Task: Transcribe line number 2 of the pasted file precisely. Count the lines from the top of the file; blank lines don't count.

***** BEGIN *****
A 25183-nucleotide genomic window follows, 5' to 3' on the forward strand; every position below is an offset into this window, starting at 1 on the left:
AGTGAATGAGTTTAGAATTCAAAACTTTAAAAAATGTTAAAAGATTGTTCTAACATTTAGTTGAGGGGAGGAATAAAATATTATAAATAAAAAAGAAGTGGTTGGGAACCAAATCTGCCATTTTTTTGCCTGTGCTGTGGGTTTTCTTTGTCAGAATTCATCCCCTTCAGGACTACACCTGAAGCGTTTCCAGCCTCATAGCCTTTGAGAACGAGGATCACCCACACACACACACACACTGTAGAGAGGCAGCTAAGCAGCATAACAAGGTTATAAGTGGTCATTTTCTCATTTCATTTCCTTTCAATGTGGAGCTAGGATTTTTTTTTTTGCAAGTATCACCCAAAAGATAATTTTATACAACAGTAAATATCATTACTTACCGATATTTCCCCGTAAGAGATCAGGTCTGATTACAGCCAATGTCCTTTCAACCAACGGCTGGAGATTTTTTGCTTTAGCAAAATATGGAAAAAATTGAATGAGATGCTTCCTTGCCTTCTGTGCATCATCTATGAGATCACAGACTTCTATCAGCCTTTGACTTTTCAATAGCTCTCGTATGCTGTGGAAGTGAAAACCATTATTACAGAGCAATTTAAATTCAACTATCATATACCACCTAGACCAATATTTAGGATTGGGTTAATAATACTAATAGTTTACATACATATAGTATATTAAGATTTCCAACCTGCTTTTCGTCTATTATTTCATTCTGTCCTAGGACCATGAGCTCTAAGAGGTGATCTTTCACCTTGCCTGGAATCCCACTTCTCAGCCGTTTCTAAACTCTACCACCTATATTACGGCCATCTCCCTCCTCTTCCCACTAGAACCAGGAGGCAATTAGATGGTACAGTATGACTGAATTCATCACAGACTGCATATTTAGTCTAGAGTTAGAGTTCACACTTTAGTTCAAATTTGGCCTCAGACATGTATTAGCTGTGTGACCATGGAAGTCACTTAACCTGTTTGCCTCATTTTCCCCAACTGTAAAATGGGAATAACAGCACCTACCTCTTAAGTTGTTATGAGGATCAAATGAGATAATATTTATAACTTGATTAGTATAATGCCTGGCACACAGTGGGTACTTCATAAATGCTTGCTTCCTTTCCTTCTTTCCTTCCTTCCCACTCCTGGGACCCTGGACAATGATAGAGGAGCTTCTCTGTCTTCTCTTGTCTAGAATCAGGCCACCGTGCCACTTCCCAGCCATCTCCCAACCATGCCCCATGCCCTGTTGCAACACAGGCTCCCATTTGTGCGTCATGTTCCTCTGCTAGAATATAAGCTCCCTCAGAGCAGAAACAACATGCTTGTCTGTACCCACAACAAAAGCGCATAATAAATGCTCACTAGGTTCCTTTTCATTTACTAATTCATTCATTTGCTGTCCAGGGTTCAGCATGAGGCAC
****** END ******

AGTGAATGAGTTTAGAATTCAAAACTTTAAAAAATGTTAAAAGATTGTTCTAACATTTAGTTGAGGGGAGGAATAAAATATTATAAATAAAAAAGAAGTGGTTGGGAACCAAATCTGCCATTTTTTTGCCTGTGCTGTGGGTTTTCTTTGTCAGAATTCATCCCCTTCAGGACTACACCTGAAGCGTTTCCAGCCTCATAGCCTTTGAGAACGAGGATCACCCACACACACACACACACTGTAGAGAGGCAGCTAAGCAGCATAACAAGGTTATAAGTGGTCATTTTCTCATTTCATTTCCTTTCAATGTGGAGCTAGGATTTTTTTTTTTGCAAGTATCACCCAAAAGATAATTTTATACAACAGTAAATATCATTACTTACCGATATTTCCCCGTAAGAGATCAGGTCTGATTACAGCCAATGTCCTTTCAACCAACGGCTGGAGATTTTTTGCTTTAGCAAAATATGGAAAAAATTGAATGAGATGCTTCCTTGCCTTCTGTGCATCATCTATGAGATCACAGACTTCTATCAGCCTTTGACTTTTCAATAGCTCTCGTATGCTGTGGAAGTGAAAACCATTATTACAGAGCAATTTAAATTCAACTATCATATACCACCTAGACCAATATTTAGGATTGGGTTAATAATACTAATAGTTTACATACATATAGTATATTAAGATTTCCAACCTGCTTTTCGTCTATTATTTCATTCTGTCCTAGGACCATGAGCTCTAAGAGGTGATCTTTCACCTTGCCTGGAATCCCACTTCTCAGCCGTTTCTAAACTCTACCACCTATATTACGGCCATCTCCCTCCTCTTCCCACTAGAACCAGGAGGCAATTAGATGGTACAGTATGACTGAATTCATCACAGACTGCATATTTAGTCTAGAGTTAGAGTTCACACTTTAGTTCAAATTTGGCCTCAGACATGTATTAGCTGTGTGACCATGGAAGTCACTTAACCTGTTTGCCTCATTTTCCCCAACTGTAAAATGGGAATAACAGCACCTACCTCTTAAGTTGTTATGAGGATCAAATGAGATAATATTTATAACTTGATTAGTATAATGCCTGGCACACAGTGGGTACTTCATAAATGCTTGCTTCCTTTCCTTCTTTCCTTCCTTCCCACTCCTGGGACCCTGGACAATGATAGAGGAGCTTCTCTGTCTTCTCTTGTCTAGAATCAGGCCACCGTGCCACTTCCCAGCCATCTCCCAACCATGCCCCATGCCCTGTTGCAACACAGGCTCCCATTTGTGCGTCATGTTCCTCTGCTAGAATATAAGCTCCCTCAGAGCAGAAACAACATGCTTGTCTGTACCCACAACAAAAGCGCATAATAAATGCTCACTAGGTTCCTTTTCATTTACTAATTCATTCATTTGCTGTCCAGGGTTCAGCATGAGGCAC